WMO: “Unprecedented sequence of extreme weather events … matches IPCC projections of more frequent and more intense extreme weather events due to global warming.”
Both NASA and the World Meteorological Organization both have excellent posts I’m going to excerpt at length. The first, from NASA’s Goddard Institute for Space Studies website, is titled
The July 2010 global map of surface temperature anomalies (Figure 1), relative to the average July in the 1951-1980 period of climatology, provides a useful picture of current climate. It was more than 5°C (about 10°F) warmer than climatology in the eastern European region including Moscow. There was an area in eastern Asia that was similarly unusually hot. The eastern part of the United States was unusually warm, although not to the degree of the hot spots in Eurasia.
There were also substantial areas cooler than climatology, including a region in central Asia and the southern part of South America. The emerging La Ni±a is now moderately strong, as evidenced by the region cooler than climatology along the equator in the eastern and central Pacific Ocean.
The global average July 2010 temperature was 0.55°C warmer than climatology in the GISS analysis, which puts 2010 in practically a three way tie for third warmest July. July 1998 was the warmest in the GISS analysis, at 0.68°C.
The 12-month running mean of global temperature (Figure 2 [posted at the top]) achieved a record high level during the past few months. Because the current La Ni±a will continue at least several months, and likely strengthen somewhat, the 12-month running mean temperature is expected to decline during the second half of 2010.
Will calendar year 2010 be the warmest in the period of instrumental data? Figure 3 shows that through the first seven months 2010 is warmer than prior warm years. The difference of +0.08°C compared with 2005, the prior warmest year, is large enough that 2010 is likely, but not certain, to be the warmest year in the GISS record. However, because of the cooling effect of La Ni±a in the remainder of the year, there is a strong possibility that the 2005 and 2010 global temperatures will be sufficiently close that they will be practically indistinguishable.
Climate anomalies in the Northern Hemisphere summer of 2010, including the heat in Eastern Europe and unusually heavy rainfall and floods in several regions, have received much attention. Are these climate anomalies an example of what we can expect global warming to look like? Maps of temperature anomalies, such as Figure 1, are useful for helping people understand the role of global warming in extreme events.
The location of extreme events in any particular month depends on specific weather patterns, which are unpredictable except on short time scales. The weather patterns next summer will be different than this year. It could be a cooler than average summer in Moscow in 2011.
But note in Figure 1, and similar maps for other months, that the area warmer than climatology already (with global warming of 0.55°C relative to 1951-1980) is noticeably larger than the area cooler than climatology. Also the magnitude of warm anomalies now usually exceeds the magnitude of cool anomalies.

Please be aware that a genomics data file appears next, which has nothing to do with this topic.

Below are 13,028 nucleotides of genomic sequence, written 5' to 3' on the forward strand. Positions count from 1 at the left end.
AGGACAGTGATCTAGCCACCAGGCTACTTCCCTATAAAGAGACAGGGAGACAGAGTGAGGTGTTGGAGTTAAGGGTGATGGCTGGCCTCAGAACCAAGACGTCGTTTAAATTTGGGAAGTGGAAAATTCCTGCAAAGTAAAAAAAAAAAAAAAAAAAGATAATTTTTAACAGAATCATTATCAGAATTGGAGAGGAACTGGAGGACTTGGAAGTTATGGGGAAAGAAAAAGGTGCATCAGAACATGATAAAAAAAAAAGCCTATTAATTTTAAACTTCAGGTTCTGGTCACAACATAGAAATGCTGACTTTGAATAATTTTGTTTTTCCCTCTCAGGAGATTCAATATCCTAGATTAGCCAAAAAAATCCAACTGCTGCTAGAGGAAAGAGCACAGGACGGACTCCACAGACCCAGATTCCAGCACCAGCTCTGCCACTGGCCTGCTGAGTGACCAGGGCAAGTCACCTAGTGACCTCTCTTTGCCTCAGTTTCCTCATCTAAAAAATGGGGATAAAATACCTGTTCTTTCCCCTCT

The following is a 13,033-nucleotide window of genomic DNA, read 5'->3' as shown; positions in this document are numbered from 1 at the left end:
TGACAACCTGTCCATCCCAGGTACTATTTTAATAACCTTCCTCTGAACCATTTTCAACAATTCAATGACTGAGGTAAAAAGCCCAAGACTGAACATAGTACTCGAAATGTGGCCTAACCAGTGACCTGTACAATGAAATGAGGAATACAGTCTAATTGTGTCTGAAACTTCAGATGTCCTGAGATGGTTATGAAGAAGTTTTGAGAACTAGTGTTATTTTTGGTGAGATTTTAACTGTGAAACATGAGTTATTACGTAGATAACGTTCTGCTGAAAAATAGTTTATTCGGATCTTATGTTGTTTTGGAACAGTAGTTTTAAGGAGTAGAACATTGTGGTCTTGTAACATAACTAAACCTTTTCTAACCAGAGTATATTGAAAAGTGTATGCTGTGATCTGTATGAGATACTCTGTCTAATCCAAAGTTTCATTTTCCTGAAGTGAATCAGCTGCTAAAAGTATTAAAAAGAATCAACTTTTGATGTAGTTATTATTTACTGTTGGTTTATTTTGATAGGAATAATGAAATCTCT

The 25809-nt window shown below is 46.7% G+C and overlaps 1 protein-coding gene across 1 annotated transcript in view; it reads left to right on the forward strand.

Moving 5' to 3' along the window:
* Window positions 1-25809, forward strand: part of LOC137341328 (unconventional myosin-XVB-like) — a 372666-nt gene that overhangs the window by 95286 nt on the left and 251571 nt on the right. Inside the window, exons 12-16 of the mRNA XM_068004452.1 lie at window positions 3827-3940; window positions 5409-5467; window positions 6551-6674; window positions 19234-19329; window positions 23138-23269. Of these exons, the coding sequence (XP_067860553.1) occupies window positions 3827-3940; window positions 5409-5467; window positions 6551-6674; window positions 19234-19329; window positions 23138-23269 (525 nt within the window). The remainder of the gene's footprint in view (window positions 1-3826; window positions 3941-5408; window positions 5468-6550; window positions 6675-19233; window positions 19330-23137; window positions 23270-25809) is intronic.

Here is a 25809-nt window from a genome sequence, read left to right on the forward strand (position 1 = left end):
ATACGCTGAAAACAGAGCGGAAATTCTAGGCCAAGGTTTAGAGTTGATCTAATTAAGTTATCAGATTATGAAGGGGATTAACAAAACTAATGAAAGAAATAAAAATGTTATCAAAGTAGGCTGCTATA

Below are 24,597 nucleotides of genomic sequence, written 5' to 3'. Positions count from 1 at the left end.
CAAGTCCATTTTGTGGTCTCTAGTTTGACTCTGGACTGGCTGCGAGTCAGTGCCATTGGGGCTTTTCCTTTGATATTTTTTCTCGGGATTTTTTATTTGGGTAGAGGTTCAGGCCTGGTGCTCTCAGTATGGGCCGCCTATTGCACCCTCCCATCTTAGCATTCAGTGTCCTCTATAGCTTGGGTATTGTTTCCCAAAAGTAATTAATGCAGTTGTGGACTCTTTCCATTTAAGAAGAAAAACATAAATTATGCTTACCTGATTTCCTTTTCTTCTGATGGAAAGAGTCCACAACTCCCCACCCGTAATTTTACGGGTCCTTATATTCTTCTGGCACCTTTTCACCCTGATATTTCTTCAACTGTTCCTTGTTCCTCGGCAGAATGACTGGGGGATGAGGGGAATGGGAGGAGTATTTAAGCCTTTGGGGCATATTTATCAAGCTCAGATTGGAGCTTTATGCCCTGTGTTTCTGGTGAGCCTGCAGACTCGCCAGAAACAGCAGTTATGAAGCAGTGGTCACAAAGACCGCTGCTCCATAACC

What we can say is that global warming has an effect on the probability and intensity of extreme events. This is true for precipitation as well as temperature, because the amount of water vapor that the air carries is a strong function of temperature. So the frequency of extremely heavy rain and floods increases as global warming increases. But at times and places of drought, global warming can increase the extremity of temperature and associated events such as forest fires.
The paper describing the GISS analysis of global temperature has been revised in response to reviewer suggestions and submitted to Reviews of Geophysics. The biggest change in the paper is inclusion of an additional analysis is which global temperature change is based only on stations located in “pitch dark” regions, i.e., regions with satellite-observed brightness below the satellite’s detection limit (1 Î¼W/m2/sr/Î¼m). Our standard analysis uses stations with satellite-observed brightness below 32 Î¼W/m2/sr/Î¼m. This more strict brightness limitation has no significant effect on analyzed global temperature change, providing additional confirmation that any urban effect on the GISS analysis of global temperature change is small.
The second, from the World Meteorological Organization, is titled:
Several regions of the world are currently coping with severe weather-related events: flash floods and widespread flooding in large parts of Asia and parts of Central Europe while other regions are also affected: by heatwave and drought in Russian Federation, mudslides in China and severe droughts in sub-Saharan Africa. While a longer time range is required to establish whether an individual event is attributable to climate change, the sequence of current events matches IPCC projections of more frequent and more intense extreme weather events due to global warming. The Monsoon activity in Pakistan and other countries in South-East Asia is aggravated by the la Ni±a phenomenon, now well established in the Pacific Ocean….